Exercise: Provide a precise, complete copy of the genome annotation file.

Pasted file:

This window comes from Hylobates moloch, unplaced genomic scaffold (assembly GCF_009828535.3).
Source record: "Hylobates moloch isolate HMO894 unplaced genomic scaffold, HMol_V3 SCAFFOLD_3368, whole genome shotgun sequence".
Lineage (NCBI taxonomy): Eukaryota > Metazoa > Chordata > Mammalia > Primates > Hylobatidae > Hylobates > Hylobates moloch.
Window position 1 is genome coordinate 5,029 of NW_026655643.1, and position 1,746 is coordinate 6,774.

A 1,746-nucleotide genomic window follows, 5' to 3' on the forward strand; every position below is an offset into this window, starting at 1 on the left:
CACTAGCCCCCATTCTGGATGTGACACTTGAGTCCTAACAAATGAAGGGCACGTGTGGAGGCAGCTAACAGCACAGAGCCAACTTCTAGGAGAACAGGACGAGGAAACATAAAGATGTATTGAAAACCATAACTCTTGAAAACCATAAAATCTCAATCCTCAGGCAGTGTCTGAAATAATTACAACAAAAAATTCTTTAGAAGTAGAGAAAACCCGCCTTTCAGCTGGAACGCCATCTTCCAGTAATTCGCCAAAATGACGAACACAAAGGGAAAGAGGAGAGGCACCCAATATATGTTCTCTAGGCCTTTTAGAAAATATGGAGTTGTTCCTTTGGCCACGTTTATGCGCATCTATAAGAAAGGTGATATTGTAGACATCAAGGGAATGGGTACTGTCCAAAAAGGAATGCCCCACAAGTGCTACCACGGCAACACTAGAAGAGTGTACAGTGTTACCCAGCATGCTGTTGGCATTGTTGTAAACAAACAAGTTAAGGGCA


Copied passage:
This window comes from Hylobates moloch, unplaced genomic scaffold (assembly GCF_009828535.3).
Source record: "Hylobates moloch isolate HMO894 unplaced genomic scaffold, HMol_V3 SCAFFOLD_3368, whole genome shotgun sequence".
Lineage (NCBI taxonomy): Eukaryota > Metazoa > Chordata > Mammalia > Primates > Hylobatidae > Hylobates > Hylobates moloch.
Window position 1 is genome coordinate 5,029 of NW_026655643.1, and position 1,746 is coordinate 6,774.

A 1,746-nucleotide genomic window follows, 5' to 3' on the forward strand; every position below is an offset into this window, starting at 1 on the left:
CACTAGCCCCCATTCTGGATGTGACACTTGAGTCCTAACAAATGAAGGGCACGTGTGGAGGCAGCTAACAGCACAGAGCCAACTTCTAGGAGAACAGGACGAGGAAACATAAAGATGTATTGAAAACCATAACTCTTGAAAACCATAAAATCTCAATCCTCAGGCAGTGTCTGAAATAATTACAACAAAAAATTCTTTAGAAGTAGAGAAAACCCGCCTTTCAGCTGGAACGCCATCTTCCAGTAATTCGCCAAAATGACGAACACAAAGGGAAAGAGGAGAGGCACCCAATATATGTTCTCTAGGCCTTTTAGAAAATATGGAGTTGTTCCTTTGGCCACGTTTATGCGCATCTATAAGAAAGGTGATATTGTAGACATCAAGGGAATGGGTACTGTCCAAAAAGGAATGCCCCACAAGTGCTACCACGGCAACACTAGAAGAGTGTACAGTGTTACCCAGCATGCTGTTGGCATTGTTGTAAACAAACAAGTTAAGGGCA